General Contractors and the Importance of Brands

By Connor Duffey- When looking out into the consumer-driven world today, it’s rather easy to see why brands are more important now than ever. Brands are part psychology and part science brought together as an indelible sentimental mark rather than a trademark. All products have life cycles, brands outlive them. This attitude is echoed within the contractor world.

Strong brand names are important, according to a new study conducted by qSample among more than 300 respondents from qSample’s Contractor Panel. Nearly half of all respondents rated brand ‘very influential’ when it comes to their tool purchasing decisions.

Some trades had clear favorites when it came to where their brand loyalties lie. For general contractors, 28 percent of them chose DeWalt as the brand they ‘trusted/were loyal to the most.’ Milwaukee and Makita were a distant second and third at 15 percent and 11 percent respectively. Plumbers also overwhelmingly, over half of respondents, picked DeWalt as their brand of choice. For Electricians, Klein was their favorite brand, followed by Milwaukee.

‘Performance’ (38 percent) and ‘quality’ (32 percent) were the top two reasons cited as to why contractors selected their preferred brand. Most trades selected performance over quality (general contractors, HVAC Specialists, painters, roofers). A few trades chose quality over performance (electricians, framers and plumbers).

When it comes to launching a new tool into the market, a strong brand trumps innovative features. Yet, most contractors aren’t completely against trying tools from new/different brands. Despite their brand loyalties, most were at minimum ‘somewhat willing’ (54 percent overall) to try new brands. The study found that the trade least likely trade to try new brands was electricians. 10 percent of electrician respondents said they wouldn’t be very willing to try new brands but the majority said they would be ‘somewhat willing’ to try new brands. The most open to trying new brands were general contractors, painters and HVAC specialists, with more than 90 percent of respondents in those trades answering ‘very willing’ or ‘somewhat willing.’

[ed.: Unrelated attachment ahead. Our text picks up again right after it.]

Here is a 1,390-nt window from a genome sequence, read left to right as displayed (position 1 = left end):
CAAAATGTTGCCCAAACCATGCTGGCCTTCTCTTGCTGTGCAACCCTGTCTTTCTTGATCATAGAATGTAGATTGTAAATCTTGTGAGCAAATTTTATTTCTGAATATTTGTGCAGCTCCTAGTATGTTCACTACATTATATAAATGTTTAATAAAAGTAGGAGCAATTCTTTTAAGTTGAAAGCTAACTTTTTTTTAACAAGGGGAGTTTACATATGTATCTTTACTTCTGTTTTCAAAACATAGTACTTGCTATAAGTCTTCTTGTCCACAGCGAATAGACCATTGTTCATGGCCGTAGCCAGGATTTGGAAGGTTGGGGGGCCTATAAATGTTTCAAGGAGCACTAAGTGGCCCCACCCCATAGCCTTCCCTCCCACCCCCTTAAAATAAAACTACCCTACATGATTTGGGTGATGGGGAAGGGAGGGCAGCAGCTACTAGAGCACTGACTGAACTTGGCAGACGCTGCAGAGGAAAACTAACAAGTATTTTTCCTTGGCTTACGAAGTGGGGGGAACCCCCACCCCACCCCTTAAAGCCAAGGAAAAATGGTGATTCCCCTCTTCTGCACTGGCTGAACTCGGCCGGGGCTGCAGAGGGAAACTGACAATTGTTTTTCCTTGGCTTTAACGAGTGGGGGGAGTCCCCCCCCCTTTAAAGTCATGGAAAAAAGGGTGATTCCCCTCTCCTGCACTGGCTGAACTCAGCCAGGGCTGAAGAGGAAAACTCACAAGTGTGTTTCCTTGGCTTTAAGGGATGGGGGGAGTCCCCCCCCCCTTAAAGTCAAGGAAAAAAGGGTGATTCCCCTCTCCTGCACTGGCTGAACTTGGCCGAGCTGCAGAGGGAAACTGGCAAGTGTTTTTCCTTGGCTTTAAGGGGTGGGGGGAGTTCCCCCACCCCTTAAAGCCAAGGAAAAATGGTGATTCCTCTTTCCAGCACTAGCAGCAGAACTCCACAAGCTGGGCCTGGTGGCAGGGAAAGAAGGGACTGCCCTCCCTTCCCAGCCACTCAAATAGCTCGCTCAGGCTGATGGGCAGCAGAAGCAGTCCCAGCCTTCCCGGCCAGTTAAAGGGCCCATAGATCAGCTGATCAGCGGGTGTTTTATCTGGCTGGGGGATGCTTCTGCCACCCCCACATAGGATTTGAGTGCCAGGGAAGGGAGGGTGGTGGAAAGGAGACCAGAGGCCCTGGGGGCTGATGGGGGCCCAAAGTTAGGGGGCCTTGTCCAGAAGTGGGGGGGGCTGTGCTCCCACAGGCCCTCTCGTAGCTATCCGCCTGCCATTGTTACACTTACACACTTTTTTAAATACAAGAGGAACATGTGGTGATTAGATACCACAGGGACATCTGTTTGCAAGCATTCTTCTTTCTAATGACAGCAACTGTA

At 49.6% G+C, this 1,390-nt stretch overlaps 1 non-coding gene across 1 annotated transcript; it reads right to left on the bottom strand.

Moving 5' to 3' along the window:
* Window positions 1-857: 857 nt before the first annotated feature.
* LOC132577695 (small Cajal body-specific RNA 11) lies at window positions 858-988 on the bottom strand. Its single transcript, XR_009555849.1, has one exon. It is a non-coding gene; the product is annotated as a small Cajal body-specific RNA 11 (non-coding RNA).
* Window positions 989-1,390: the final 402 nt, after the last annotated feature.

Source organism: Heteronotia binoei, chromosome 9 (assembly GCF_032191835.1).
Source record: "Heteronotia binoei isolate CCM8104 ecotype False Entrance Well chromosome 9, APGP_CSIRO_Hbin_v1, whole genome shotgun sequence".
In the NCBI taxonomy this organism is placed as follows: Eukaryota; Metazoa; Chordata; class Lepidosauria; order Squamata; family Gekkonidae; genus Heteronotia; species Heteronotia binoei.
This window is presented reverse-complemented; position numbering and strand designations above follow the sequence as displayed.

The results of the survey indicate there are ways to entice contractors to try new brands and products. When respondents were asked which factors, if any, would be most effective in persuading them to switch brands, most tradesmen pointed to a solid warranty so they could really put it to the test. 35 percent of general contractors, 36 percent of electricians, 41 percent of roofers, and 44 percent of plumbers chose having a solid warranty as the top factor that could persuade them to switch brands.

The second most selected factor was Demos where the respondents could use/handle the tools. For HVAC Specialists, property managers and painters, demos would be the factor most likely to persuade them to switch brands.

Contractors have a lot to consider when they purchase new tools that are trade specific. Purchasing the wrong tool can have a huge impact on their company’s productivity and their bottom line.

When contemplating purchasing a new tool or switching to a new brand, contractors visit a lot of different sources. According to the study, most contractors, nearly 30 percent overall, rely on word-of-mouth reviews from other tradesmen. 22 percent of electricians rely primarily on trade magazines when considering a new tool purchase. Plumbers check out youtube videos for reviews more than most tradesmen. Others go straight to the hardware store and manufacturer’s websites.

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